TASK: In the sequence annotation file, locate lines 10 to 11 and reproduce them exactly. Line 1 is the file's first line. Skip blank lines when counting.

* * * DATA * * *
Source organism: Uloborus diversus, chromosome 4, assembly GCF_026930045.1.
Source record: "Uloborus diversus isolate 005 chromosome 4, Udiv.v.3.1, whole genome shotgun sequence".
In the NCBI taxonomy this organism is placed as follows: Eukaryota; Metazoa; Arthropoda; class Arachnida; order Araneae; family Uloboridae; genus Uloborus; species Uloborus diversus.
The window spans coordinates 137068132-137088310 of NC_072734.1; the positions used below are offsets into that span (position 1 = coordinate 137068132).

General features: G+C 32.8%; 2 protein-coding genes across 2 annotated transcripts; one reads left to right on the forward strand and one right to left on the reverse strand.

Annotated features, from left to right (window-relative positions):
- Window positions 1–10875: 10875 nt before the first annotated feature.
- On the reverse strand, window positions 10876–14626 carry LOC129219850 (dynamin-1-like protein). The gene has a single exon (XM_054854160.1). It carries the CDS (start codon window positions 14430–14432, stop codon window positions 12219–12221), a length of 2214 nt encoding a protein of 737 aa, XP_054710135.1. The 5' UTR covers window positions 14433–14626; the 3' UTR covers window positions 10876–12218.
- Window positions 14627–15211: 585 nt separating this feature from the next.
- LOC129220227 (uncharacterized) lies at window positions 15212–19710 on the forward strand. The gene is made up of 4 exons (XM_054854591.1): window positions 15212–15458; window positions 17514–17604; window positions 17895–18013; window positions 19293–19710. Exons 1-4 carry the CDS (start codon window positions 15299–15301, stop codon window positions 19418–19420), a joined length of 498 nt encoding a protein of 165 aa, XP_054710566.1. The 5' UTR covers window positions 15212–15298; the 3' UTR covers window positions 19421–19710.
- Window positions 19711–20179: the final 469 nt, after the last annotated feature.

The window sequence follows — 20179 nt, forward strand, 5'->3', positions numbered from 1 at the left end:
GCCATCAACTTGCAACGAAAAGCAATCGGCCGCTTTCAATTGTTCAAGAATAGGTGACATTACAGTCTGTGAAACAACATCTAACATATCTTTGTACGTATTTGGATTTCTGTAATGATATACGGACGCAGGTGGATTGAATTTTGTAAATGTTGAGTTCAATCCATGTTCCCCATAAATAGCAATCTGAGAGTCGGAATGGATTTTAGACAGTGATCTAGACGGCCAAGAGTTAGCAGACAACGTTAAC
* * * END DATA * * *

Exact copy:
- LOC129220227 (uncharacterized) lies at window positions 15212–19710 on the forward strand. The gene is made up of 4 exons (XM_054854591.1): window positions 15212–15458; window positions 17514–17604; window positions 17895–18013; window positions 19293–19710. Exons 1-4 carry the CDS (start codon window positions 15299–15301, stop codon window positions 19418–19420), a joined length of 498 nt encoding a protein of 165 aa, XP_054710566.1. The 5' UTR covers window positions 15212–15298; the 3' UTR covers window positions 19421–19710.
- Window positions 19711–20179: the final 469 nt, after the last annotated feature.